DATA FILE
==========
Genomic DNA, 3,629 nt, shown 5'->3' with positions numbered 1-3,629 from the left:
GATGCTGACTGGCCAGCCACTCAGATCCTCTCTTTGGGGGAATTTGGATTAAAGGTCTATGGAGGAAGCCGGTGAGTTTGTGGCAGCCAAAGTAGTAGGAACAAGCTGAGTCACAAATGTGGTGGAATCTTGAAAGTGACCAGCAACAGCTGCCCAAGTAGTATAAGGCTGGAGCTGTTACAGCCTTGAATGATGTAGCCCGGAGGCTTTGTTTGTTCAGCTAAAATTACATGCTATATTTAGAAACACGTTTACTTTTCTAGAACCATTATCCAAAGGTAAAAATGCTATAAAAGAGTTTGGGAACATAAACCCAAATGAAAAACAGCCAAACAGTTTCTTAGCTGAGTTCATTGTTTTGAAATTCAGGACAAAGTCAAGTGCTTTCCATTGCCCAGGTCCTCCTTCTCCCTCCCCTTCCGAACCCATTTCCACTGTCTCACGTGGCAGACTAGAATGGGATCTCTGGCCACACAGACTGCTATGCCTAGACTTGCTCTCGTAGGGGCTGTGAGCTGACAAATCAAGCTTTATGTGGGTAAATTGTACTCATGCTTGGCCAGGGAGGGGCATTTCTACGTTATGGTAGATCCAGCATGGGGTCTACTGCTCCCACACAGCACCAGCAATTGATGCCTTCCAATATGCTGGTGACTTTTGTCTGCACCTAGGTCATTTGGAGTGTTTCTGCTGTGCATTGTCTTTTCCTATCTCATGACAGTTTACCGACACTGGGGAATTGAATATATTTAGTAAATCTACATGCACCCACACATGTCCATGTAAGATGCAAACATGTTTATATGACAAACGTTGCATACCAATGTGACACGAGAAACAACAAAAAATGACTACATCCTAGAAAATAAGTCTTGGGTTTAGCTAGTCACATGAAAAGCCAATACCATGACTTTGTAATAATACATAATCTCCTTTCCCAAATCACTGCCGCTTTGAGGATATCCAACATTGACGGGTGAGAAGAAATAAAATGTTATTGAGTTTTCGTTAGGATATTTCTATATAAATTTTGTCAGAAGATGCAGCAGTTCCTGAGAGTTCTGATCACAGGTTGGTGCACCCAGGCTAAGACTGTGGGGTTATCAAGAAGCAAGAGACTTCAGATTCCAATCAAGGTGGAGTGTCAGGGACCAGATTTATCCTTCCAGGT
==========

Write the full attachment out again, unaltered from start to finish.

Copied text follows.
Genomic DNA, 3,629 nt, shown 5'->3' with positions numbered 1-3,629 from the left:
GATGCTGACTGGCCAGCCACTCAGATCCTCTCTTTGGGGGAATTTGGATTAAAGGTCTATGGAGGAAGCCGGTGAGTTTGTGGCAGCCAAAGTAGTAGGAACAAGCTGAGTCACAAATGTGGTGGAATCTTGAAAGTGACCAGCAACAGCTGCCCAAGTAGTATAAGGCTGGAGCTGTTACAGCCTTGAATGATGTAGCCCGGAGGCTTTGTTTGTTCAGCTAAAATTACATGCTATATTTAGAAACACGTTTACTTTTCTAGAACCATTATCCAAAGGTAAAAATGCTATAAAAGAGTTTGGGAACATAAACCCAAATGAAAAACAGCCAAACAGTTTCTTAGCTGAGTTCATTGTTTTGAAATTCAGGACAAAGTCAAGTGCTTTCCATTGCCCAGGTCCTCCTTCTCCCTCCCCTTCCGAACCCATTTCCACTGTCTCACGTGGCAGACTAGAATGGGATCTCTGGCCACACAGACTGCTATGCCTAGACTTGCTCTCGTAGGGGCTGTGAGCTGACAAATCAAGCTTTATGTGGGTAAATTGTACTCATGCTTGGCCAGGGAGGGGCATTTCTACGTTATGGTAGATCCAGCATGGGGTCTACTGCTCCCACACAGCACCAGCAATTGATGCCTTCCAATATGCTGGTGACTTTTGTCTGCACCTAGGTCATTTGGAGTGTTTCTGCTGTGCATTGTCTTTTCCTATCTCATGACAGTTTACCGACACTGGGGAATTGAATATATTTAGTAAATCTACATGCACCCACACATGTCCATGTAAGATGCAAACATGTTTATATGACAAACGTTGCATACCAATGTGACACGAGAAACAACAAAAAATGACTACATCCTAGAAAATAAGTCTTGGGTTTAGCTAGTCACATGAAAAGCCAATACCATGACTTTGTAATAATACATAATCTCCTTTCCCAAATCACTGCCGCTTTGAGGATATCCAACATTGACGGGTGAGAAGAAATAAAATGTTATTGAGTTTTCGTTAGGATATTTCTATATAAATTTTGTCAGAAGATGCAGCAGTTCCTGAGAGTTCTGATCACAGGTTGGTGCACCCAGGCTAAGACTGTGGGGTTATCAAGAAGCAAGAGACTTCAGATTCCAATCAAGGTGGAGTGTCAGGGACCAGATTTATCCTTCCAGGT